2017 Chinese Grand Prix Star Performers

2017 Chinese Grand Prix

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Who starred and who struggled in the Chinese Grand Prix? Here’s F1 Fanatic’s verdict on the field.


Lewis Hamilton

Hamilton was on top form
This championship fight seems to be bringing out the best in Hamilton. While he dominated the weekend from a statistical point of view – pole, fastest lap, led every lap – Mercedes’ performance advantage over Ferrari ranged from slight in qualifying to almost non-existent in the race.

The Safety Car timing did take the pressure off but he handled the switch to soft tyres better in conditions which caught out many drivers – including his team mate.

Sebastian Vettel

The closest Vettel came to a mistake all weekend was a slight error on his final Q3 lap, without which he was sure he still wouldn’t have been on pole. He pipped Valtteri Bottas to the front row by a tiny margin.

Pitting under the Virtual Safety Car was an obvious means of attacking Hamilton but luck was not on his side. He reclaimed second place with some bold passes, including a gem of a move on Daniel Ricciardo.

Carlos Sainz Jnr

Sainz passes Alonso for an eventual seventh
Starting the race on slicks was a bold move which paid off handsomely. But it must’ve seemed like a mistake when the field left him behind at the start and he understeered off at turn one.

However within a few corners it was clear the track was drying quickly and Sainz took full advantage of his smart move. This wasn’t a perfect weekend – he was outqualified by his team mate and had a quick spin during the race – but his Toro Rosso was never going to finish higher than seventh.

Max Verstappen

Scuppered by a technical problem in qualifying, Verstappen was on a mission from the word go in the race, storming past nine cars on the first lap. An excellent pass on Kimi Raikkonen and a cautious move on his team mate put him in the hunt for a podium.

He did slip up while Vettel was bearing down on him, but showed greater resilience under pressure from Ricciardo, despite the hazard of lapped cars.

Fernando Alonso

Even in testing Alonso was making his case that he’s driving better than anyone. He continued to press that point as he endured another trying weekend in the McLaren and dragged the MCL32 far beyond where it deserved to be.

Once again, however, it was to no reward. A driveshaft failure meant he failed to finish the Chinese Grand Prix for the first time.


Kimi Raikkonen

Raikkonen couldn’t keep up with Vettel
While Valtteri Bottas finished over 40 seconds behind his team mate mainly because of a one-off spin, an inability to get his car to work in the cool conditions explained why Raikkonen finished almost as far behind the other Ferrari.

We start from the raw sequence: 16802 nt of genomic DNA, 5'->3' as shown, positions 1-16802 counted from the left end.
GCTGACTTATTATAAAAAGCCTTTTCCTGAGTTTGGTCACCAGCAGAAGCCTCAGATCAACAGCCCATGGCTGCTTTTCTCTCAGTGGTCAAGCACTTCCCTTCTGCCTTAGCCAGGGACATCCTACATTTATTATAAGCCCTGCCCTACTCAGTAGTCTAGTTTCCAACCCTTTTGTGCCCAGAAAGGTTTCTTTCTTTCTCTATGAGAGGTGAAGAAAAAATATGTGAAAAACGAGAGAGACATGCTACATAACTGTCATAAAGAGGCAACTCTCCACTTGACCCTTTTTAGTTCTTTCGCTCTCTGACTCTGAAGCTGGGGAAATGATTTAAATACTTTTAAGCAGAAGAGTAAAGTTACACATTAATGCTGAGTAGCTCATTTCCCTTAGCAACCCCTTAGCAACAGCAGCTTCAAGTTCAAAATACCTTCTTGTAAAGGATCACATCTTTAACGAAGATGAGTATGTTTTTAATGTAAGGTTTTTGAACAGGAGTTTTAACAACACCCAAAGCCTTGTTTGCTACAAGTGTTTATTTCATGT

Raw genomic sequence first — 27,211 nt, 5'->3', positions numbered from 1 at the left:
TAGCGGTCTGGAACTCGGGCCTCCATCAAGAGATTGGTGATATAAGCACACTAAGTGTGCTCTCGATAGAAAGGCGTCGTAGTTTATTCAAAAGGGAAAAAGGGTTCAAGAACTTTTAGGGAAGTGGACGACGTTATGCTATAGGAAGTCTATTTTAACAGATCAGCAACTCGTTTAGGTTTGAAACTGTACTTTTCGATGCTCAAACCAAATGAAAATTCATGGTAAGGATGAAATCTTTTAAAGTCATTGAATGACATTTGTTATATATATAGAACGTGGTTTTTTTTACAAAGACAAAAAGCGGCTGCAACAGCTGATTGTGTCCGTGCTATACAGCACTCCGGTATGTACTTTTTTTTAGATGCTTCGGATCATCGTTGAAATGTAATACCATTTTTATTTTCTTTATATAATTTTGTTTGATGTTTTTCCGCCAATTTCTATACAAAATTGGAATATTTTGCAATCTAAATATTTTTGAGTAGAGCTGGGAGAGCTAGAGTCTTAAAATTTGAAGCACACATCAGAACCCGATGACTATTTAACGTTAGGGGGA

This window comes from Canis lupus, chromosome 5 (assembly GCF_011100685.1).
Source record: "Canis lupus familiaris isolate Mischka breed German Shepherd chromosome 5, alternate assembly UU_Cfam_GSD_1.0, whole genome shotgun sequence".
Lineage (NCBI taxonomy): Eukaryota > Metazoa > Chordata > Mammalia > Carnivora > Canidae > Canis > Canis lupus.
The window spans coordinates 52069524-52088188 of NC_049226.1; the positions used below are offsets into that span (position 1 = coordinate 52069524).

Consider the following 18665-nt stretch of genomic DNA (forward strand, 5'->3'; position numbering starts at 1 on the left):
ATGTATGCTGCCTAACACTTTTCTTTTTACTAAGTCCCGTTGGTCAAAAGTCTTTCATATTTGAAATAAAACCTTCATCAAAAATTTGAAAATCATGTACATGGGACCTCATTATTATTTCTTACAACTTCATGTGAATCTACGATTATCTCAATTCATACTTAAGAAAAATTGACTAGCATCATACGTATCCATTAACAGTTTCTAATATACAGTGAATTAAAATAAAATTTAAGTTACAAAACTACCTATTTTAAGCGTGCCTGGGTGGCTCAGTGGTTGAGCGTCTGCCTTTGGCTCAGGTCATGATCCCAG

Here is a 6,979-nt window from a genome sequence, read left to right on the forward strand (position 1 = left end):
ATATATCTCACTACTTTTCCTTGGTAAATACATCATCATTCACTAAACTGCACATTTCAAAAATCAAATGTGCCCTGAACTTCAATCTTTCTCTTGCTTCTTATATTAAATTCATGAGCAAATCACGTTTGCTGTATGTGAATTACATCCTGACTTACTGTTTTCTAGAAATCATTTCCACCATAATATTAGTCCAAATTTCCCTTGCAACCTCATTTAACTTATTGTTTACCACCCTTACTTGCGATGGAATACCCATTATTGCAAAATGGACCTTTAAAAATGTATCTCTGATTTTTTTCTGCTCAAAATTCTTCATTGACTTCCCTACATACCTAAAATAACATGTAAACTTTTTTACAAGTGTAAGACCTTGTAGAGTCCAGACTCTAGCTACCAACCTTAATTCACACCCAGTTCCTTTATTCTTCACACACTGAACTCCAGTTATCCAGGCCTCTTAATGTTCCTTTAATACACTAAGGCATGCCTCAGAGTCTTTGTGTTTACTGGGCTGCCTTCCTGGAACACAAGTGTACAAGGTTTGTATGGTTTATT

His late pit stop may not have been the optimum from a strategy point of view but this was a symptom of him having a bad race, not the cause of it. Even after he left the pits having changed tyres he continued to drop back from his team mate at over a second per lap.

Antonio Giovinazzi

Binning the Sauber once was embarrassing, doing it a second time at the same corner must’ve been mortifying. Though in Giovinazzi’s defence this wasn’t a case of him making the same mistake twice.

But Sauber is not a team which can easily afford having to repair a car twice in as many days. He may get another chance to prove himself in Bahrain.

Jolyon Palmer

Flat-spotted a tyre in Q1, then got caught out by the yellow flags for Giovinazzi and was penalised for not slowing down enough. That meant he failed to progress while Nico Hulkenberg reached Q3 in the other Renault.

Like Sainz he started on slicks, albeit from the pits after making his mind up on the formation lap. However he was never able to get his tyres up to temperature and finished behind his twice-penalised team mate.

And the rest

Bottas lost a lot of time in the pits
For Bottas the end result exaggerated the impact a single error had on his race. Two separate pit stop problems had also cost him a lot of time and places – rather more than the diplomatic Mercedes driver admitted to.

Ricciardo was passed by Verstappen early on but was stronger in the second half of the race after a wing adjustment. Both Force India drivers scored points, though Esteban Ocon was flattered somewhat by Sergio Perez’s late pit stop.

Kevin Magnussen put his first point of the year on the board while Romain Grosjean tripped up in Q1 after spinning on his first lap. He made up eight places in the race yet failed to score.

Along with Alonso, Stoffel Vandoorne failed to see the chequered flag and Daniil Kvyat’s day was ended by a hydraulic fault.

Lance Stroll ended his race with a lack of situational awareness on the first lap but did make it into Q3 the day before (despite going progressively slower in each phase of qualifying). The other Williams also failed to score as Felipe Massa struggled enormously with tyre warm-up problems. Marcus Ericsson was the last runner home.

Who was the best driver in China?

Which driver impressed you the most during the Chinese Grand Prix weekend? Cast your vote here:

2017 Chinese Grand Prix

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Keith Collantine
Lifelong motor sport fan Keith set up RaceFans in 2005 - when it was originally called F1 Fanatic. Having previously worked as a motoring...

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27 comments on “2017 Chinese Grand Prix Star Performers”

  1. Pat Ruadh (@fullcoursecaution)
    10th April 2017, 18:44

    Sad not to see K-Mag in the top bracket here. A tenth off Q3 and caught and passed both FIs on the way to 8th. More Gro than Gut for sure.

    1. Completely agree – not to mention KMag as a Star is unfair!